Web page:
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The Last Riddle

The Last Riddle

"It mourns when we pass it; it rejoices when we take its hand. Many call it a monster, but for those with no remorse, it’s more of a friend. A friend that takes us out of the darkness and towards an unknown future. A friend that shows us the value of what we think obsolete and eternal. Forever it waits because it trusts we will go. But forever it’s not an option for us. To be forever is to stop feeling the way you did once. Is to forget, not by sickness or desire, but for time itself. Without it, there’s no reason to fear. There’s no reason to believe; or hold the hand of a loved one a bit longer at night; or glance at the sky before clouds cover the stars; or travel along the sea before it goes dry; or climb the highest mountain before we are taken underground. There’s no reason to do anything because everything can be done one day. It makes memories a treasure, cause they can’t happen again. Without it—there’s no reason to live. Dear death, I ask, take my soul, for I see what I’m not and hold onto what is gone. Dear death, I plea, let me feel, to those who I wish the best, I’ll see you all at the other end. By dying tonight, I’m alive. Cooper Harrington." That’s what a young poet’s suicide note on the hands of Billy Mccgarth read. He had no leads as to how the happiest kid on the block drank arsenic from a porcelain cup adorned by cartoon stickers. Yes, such details as a porcelain cup did not pass the brownish, sharp eyes of officer Mccgarth. And he did well in asking the poet’s old aunt where it came from. The woman slipped another tear from her cheek. It was from a friend, she said in spite of her trembling lips. “Does this friend have a name?” She blew her nose on the pink handkerchief and directed the man to the front house. Apparently, the girl next door was the closest friend of her son. Unfortunately, she died two years ago from a cardiac sickness. Billy Mccgarth did not stop his investigation, not even when the cops from his unit decided to leave the judgment up to god. Billy was not a believer of the high powers, he preferred to serve justice with his bare hands. So he kept searching for the answer. “Can I take a minute of your time, Miss Nottleblanc?” Billy said, crossing the pair of tainted, yellow doors of the school director’s office. The woman bowed her head, motioning the officer to take a seat in front of her. “I hope this does not take long, my husband is waiting for me at home,” Miss Nottleblanc said. Billy began the brief explanation, skipping what everyone inside the small town of Arvareth already knew. It was simple: There’s a riddle without an answer, a murder without a reason, and a middle-aged officer who wanted to find any of the latter before closing his eyes to sleep tight. “I’m sorry, officer, but there isn’t much about Cooper. He was a good student, the silent type. Very few times did he enter my office, most of them to deliver something from the teachers,” Miss Nottleblanc said. “Yes, I heard as much. May I take a look at his classmate’s addresses?” “Sorry but I thought he committed suicide.” Billy narrowed his eyes at the stoical woman. “That’s true. He killed himself, and I want to know why.” “Why?” The woman rolled on the chair, taking papers and placing them on her suitcase. “People who end their lives so young usually are under drugs or after forbidden love around here. We don’t have many deaths as Cooper’s.” “What about Stephany? She attended your school.” “Oh, my officer, she died from a heart attack back at her house. We had nothing to do with that! I’m sorry but if you want to interrogate me, you might as well get an order, excuse me.” Miss Nottleblanc stood up, hurrying Billy towards the exit. He had no more option than to follow her lead. He was on a personal quest now, which meant there would be no backup or support from his department. On the contrary, if any of his superiors were to find out he still hasn’t sent his report, they would fine him immediately. Billy jumped inside his car, took a cigarette out, and lowered the window. Smoking was his escape, as suicide was Cooper’s. He thought he understood the kid. Last summer, he attended one of those free events at a local bar. By chance, he came across one of his poems. He remembered. Vibrant, radiant green, palming my skin. A reference to the grass, he thought then. He liked to guess what the words meant. Each verse like puzzles diverting him from the same patrols and calls of aid that resulted in trivial accidents. Billy sighed. A deep cigar puff and smoke went out of his yellow teeth. Like everyone, he knew people took their lives when they did not feel like living it anymore, or a tragic fate was set upon them. But Cooper had a brilliant future as an artist, and if he did not succeed, he could inherit his family’s store. The only event that fit the profile was Stephany’s, the young one’s best friend, death. “‘By dying tonight, I’m alive...’ a code?” he asked himself. “Why Cooper? Why did you take your life in such a painful way?” Billy got home, heavy footsteps dragged across a metal gate. His house was nothing big but sustained the four people living on it. He heard the calls of his kids coming from the kitchen, and the smell of vegetables got a grin on his face. He hated vegetables, but the young woman who cooked them while humming a popular song she probably just heard from the radio… Well, that was an entirely different story. He sat with a grunt and placed his coat on the empty chair beside him. “Dad!” a little shouted. She crept her way on top of her father’s lap and smiled widely at the tired face. “Can we play cards tonight?” “Sorry, babe, maybe tomorrow,” he said. “Abby, don’t bother your father, he must be exhausted!” the woman said. She kneeled behind the refrigerator, and the little girl pouted in return. “You heard mom, sit down,” An older girl intervened. She took Billy’s coat, hanged it, and sat on the table. The meal felt different that night for Billy. He sweated under the low roof and tight walls, and his daughters’ chitchat got him dizzy at times. Heavy eyelashes led him right to the bed after finishing his dinner. “Finally!” He chanted when his back hit the mattress, about to find comfort and sleep. Yet a knock on his door got him to face up—it was the older girl. She wore a rugged dress that did not cover her knees and a ponytail that kept her curly hair obedient. “Dad, can I ask you something?” she said. Her hand scratched her arm. For Billy, that was a sign to sit up. He did and called the girl. She dragged herself and sat beside him. Without facing Billy’s eyes; she spoke. “I know you had a lot of work lately, but I… I thought maybe we could...” she stammered and drifted off. Billy sighed. “Tell me, Leigh, I won’t get mad.” The girl fidgeted with her hair, pressed lips, and wishful eyes turning towards him. “I and Abby have vacations next week, can we go camping? It could be anywhere, but she wanted to camp so I thought maybe we could…?” Again, her words died out. Probably because of Billy’s wrinkled gesture, or dried skin. The man tilted his head, he thought back to the load of work he would face if he were to take the week off. Then again, it’s been almost six months since he did not spend time with his daughters. A balance popped in his mind and the girl’s hopeful wishes began to dissipate. “I don’t know Leigh, maybe next—” The girl stood up suddenly, cutting Billy’s words with her clenched fists. “I knew it, I knew you were going to say that!” she snapped. “Leigh…” “You are always working, always busy, always worried about something! How do you live with yourself? Abby waits for you at the door when you are late! Mom cook for you and clean everything you mess up, and when we ask you to help you get mad or tell us to get mom! Even if you are’s like you don’t exist!” Billy froze. Echoes of a voice not well known but with a strong soul filtered through his mind and stroke down his heart. A friend that shows us the value of what we think obsolete and eternal. It makes memories a treasure, cause they can’t happen again. By dying tonight, I’m alive. “Cooper, you crazy poet,” Billy whispered to himself, “your suicide was a tribute to your friend’s life.” Leigh stepped back, her furrowed face replaced by widened eyes at the sight of her father’s rough laugh. A gentle tear fall from the cheeks, bringing the pale skin a bit of color. He faced up, meeting the pair of brownish orbs of his family in the girl’s puzzled expression. “Is your sister awake?” he asked. “...I think so….” “Good, take the cards out,” Billy said. He stood up, passing the girl by and brushing her hair on the way. “and don’t think you’ll be going on a trip without paying the fee first. Tonight it’s poker night.”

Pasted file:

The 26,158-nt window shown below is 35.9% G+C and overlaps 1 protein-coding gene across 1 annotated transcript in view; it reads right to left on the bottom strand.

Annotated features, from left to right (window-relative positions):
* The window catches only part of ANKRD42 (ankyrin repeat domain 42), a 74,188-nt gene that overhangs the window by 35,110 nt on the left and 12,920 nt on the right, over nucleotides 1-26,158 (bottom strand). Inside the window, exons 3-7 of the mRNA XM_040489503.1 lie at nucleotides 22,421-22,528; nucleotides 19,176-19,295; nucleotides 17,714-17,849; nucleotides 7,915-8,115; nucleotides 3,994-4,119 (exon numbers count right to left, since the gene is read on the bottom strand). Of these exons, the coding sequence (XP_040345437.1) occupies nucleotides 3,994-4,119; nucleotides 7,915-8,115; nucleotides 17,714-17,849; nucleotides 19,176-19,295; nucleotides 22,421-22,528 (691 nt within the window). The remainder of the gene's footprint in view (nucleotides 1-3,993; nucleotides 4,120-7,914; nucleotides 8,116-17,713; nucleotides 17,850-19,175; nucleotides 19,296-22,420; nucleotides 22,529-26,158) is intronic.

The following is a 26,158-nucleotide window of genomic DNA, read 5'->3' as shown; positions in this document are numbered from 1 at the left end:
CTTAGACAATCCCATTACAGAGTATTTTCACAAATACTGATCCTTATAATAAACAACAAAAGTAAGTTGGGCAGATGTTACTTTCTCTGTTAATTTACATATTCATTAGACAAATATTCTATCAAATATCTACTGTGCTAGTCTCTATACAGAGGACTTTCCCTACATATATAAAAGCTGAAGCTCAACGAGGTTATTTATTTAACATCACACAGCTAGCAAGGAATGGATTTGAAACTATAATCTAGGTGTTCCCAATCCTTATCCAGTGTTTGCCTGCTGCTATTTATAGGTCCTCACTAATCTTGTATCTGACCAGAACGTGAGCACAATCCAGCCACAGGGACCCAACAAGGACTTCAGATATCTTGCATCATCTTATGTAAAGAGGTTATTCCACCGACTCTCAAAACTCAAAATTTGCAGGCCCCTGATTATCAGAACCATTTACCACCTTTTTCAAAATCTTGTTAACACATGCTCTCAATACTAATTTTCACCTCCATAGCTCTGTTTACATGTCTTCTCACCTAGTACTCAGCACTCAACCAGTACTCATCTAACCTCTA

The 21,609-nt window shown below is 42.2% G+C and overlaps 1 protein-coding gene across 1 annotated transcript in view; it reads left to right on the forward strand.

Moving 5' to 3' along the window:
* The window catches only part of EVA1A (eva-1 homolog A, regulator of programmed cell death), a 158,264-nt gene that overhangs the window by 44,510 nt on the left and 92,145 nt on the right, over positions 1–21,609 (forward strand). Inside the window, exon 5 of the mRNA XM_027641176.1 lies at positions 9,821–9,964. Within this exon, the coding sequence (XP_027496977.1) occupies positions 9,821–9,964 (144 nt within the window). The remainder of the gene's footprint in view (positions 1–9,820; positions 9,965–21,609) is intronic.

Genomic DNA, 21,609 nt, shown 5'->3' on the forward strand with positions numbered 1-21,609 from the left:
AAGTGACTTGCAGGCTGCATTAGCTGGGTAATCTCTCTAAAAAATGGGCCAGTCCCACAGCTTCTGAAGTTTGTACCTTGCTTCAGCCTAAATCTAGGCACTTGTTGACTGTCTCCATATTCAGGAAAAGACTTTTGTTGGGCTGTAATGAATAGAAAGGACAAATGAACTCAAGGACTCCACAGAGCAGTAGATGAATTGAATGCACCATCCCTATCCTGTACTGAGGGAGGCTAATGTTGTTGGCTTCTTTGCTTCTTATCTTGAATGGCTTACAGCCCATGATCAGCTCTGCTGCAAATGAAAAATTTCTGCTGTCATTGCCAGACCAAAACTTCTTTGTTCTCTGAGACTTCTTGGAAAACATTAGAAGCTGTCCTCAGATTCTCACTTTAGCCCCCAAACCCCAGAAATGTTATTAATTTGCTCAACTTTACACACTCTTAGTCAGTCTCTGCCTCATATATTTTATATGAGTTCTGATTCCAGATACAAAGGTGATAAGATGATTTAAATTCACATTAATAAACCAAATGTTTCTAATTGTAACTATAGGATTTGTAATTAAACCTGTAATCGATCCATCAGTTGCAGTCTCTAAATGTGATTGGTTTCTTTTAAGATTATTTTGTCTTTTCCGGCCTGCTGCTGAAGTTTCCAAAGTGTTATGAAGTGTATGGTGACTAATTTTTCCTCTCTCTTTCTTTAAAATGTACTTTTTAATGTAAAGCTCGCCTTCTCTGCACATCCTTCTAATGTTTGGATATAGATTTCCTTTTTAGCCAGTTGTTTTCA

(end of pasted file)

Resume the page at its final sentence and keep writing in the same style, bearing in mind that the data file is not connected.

Author : Yu Gen ( Ecuador )
( Instagram Handle : @yugen2001 )
Lable : Inflame Story